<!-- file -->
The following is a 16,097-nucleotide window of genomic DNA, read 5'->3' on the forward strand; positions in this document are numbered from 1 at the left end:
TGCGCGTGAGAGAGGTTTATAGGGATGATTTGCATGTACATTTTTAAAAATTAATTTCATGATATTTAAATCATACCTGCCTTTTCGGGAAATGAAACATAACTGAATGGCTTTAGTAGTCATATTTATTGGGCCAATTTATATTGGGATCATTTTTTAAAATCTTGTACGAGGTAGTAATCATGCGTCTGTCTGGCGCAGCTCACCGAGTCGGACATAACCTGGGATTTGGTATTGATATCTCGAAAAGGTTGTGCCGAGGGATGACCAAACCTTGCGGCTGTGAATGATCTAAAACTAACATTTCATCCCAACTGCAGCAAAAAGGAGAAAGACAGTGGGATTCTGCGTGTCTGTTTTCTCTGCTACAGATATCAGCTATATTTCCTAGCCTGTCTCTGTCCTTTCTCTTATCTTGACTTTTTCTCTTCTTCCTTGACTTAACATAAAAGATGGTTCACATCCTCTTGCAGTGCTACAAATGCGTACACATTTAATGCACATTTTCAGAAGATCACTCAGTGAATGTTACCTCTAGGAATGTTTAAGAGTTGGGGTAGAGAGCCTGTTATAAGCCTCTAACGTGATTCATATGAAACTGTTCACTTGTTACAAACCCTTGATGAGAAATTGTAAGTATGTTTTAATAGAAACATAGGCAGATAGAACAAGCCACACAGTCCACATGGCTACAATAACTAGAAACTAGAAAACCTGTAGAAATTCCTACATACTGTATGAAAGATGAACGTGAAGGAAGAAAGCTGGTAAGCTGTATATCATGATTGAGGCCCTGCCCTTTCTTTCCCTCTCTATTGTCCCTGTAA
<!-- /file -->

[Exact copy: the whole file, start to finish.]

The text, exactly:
The following is a 16,097-nucleotide window of genomic DNA, read 5'->3' on the forward strand; positions in this document are numbered from 1 at the left end:
TGCGCGTGAGAGAGGTTTATAGGGATGATTTGCATGTACATTTTTAAAAATTAATTTCATGATATTTAAATCATACCTGCCTTTTCGGGAAATGAAACATAACTGAATGGCTTTAGTAGTCATATTTATTGGGCCAATTTATATTGGGATCATTTTTTAAAATCTTGTACGAGGTAGTAATCATGCGTCTGTCTGGCGCAGCTCACCGAGTCGGACATAACCTGGGATTTGGTATTGATATCTCGAAAAGGTTGTGCCGAGGGATGACCAAACCTTGCGGCTGTGAATGATCTAAAACTAACATTTCATCCCAACTGCAGCAAAAAGGAGAAAGACAGTGGGATTCTGCGTGTCTGTTTTCTCTGCTACAGATATCAGCTATATTTCCTAGCCTGTCTCTGTCCTTTCTCTTATCTTGACTTTTTCTCTTCTTCCTTGACTTAACATAAAAGATGGTTCACATCCTCTTGCAGTGCTACAAATGCGTACACATTTAATGCACATTTTCAGAAGATCACTCAGTGAATGTTACCTCTAGGAATGTTTAAGAGTTGGGGTAGAGAGCCTGTTATAAGCCTCTAACGTGATTCATATGAAACTGTTCACTTGTTACAAACCCTTGATGAGAAATTGTAAGTATGTTTTAATAGAAACATAGGCAGATAGAACAAGCCACACAGTCCACATGGCTACAATAACTAGAAACTAGAAAACCTGTAGAAATTCCTACATACTGTATGAAAGATGAACGTGAAGGAAGAAAGCTGGTAAGCTGTATATCATGATTGAGGCCCTGCCCTTTCTTTCCCTCTCTATTGTCCCTGTAA